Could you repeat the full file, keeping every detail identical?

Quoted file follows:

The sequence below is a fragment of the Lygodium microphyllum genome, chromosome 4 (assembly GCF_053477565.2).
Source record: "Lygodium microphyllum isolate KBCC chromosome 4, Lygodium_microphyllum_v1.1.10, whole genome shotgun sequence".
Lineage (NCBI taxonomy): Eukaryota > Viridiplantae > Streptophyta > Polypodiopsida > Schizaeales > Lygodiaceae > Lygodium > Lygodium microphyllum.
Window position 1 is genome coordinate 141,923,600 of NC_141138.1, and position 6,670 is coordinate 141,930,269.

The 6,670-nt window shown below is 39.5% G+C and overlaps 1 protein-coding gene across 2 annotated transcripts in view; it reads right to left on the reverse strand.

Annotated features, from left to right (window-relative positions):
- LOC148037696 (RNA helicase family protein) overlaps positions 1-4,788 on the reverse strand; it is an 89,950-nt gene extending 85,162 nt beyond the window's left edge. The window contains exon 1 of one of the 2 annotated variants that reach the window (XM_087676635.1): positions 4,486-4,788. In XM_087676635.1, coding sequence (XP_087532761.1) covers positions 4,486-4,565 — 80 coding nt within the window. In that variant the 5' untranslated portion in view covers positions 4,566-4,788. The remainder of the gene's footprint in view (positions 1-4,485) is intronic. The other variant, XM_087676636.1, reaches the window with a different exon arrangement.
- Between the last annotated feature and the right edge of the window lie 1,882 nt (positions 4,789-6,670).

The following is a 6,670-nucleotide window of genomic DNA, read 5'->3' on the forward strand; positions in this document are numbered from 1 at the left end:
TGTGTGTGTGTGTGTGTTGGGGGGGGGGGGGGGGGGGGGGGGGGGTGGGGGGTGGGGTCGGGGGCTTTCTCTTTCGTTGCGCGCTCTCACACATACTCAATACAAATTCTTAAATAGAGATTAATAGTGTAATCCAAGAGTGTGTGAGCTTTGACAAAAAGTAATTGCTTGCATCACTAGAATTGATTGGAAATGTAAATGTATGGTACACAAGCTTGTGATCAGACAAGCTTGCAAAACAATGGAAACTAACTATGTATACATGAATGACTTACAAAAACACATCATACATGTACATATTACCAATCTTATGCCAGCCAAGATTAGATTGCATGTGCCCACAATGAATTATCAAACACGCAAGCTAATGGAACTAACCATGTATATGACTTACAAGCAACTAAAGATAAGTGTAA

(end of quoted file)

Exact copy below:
The sequence below is a fragment of the Lygodium microphyllum genome, chromosome 4 (assembly GCF_053477565.2).
Source record: "Lygodium microphyllum isolate KBCC chromosome 4, Lygodium_microphyllum_v1.1.10, whole genome shotgun sequence".
Lineage (NCBI taxonomy): Eukaryota > Viridiplantae > Streptophyta > Polypodiopsida > Schizaeales > Lygodiaceae > Lygodium > Lygodium microphyllum.
Window position 1 is genome coordinate 141,923,600 of NC_141138.1, and position 6,670 is coordinate 141,930,269.

The 6,670-nt window shown below is 39.5% G+C and overlaps 1 protein-coding gene across 2 annotated transcripts in view; it reads right to left on the reverse strand.

Annotated features, from left to right (window-relative positions):
- LOC148037696 (RNA helicase family protein) overlaps positions 1-4,788 on the reverse strand; it is an 89,950-nt gene extending 85,162 nt beyond the window's left edge. The window contains exon 1 of one of the 2 annotated variants that reach the window (XM_087676635.1): positions 4,486-4,788. In XM_087676635.1, coding sequence (XP_087532761.1) covers positions 4,486-4,565 — 80 coding nt within the window. In that variant the 5' untranslated portion in view covers positions 4,566-4,788. The remainder of the gene's footprint in view (positions 1-4,485) is intronic. The other variant, XM_087676636.1, reaches the window with a different exon arrangement.
- Between the last annotated feature and the right edge of the window lie 1,882 nt (positions 4,789-6,670).

The following is a 6,670-nucleotide window of genomic DNA, read 5'->3' on the forward strand; positions in this document are numbered from 1 at the left end:
TGTGTGTGTGTGTGTGTTGGGGGGGGGGGGGGGGGGGGGGGGGGGTGGGGGGTGGGGTCGGGGGCTTTCTCTTTCGTTGCGCGCTCTCACACATACTCAATACAAATTCTTAAATAGAGATTAATAGTGTAATCCAAGAGTGTGTGAGCTTTGACAAAAAGTAATTGCTTGCATCACTAGAATTGATTGGAAATGTAAATGTATGGTACACAAGCTTGTGATCAGACAAGCTTGCAAAACAATGGAAACTAACTATGTATACATGAATGACTTACAAAAACACATCATACATGTACATATTACCAATCTTATGCCAGCCAAGATTAGATTGCATGTGCCCACAATGAATTATCAAACACGCAAGCTAATGGAACTAACCATGTATATGACTTACAAGCAACTAAAGATAAGTGTAA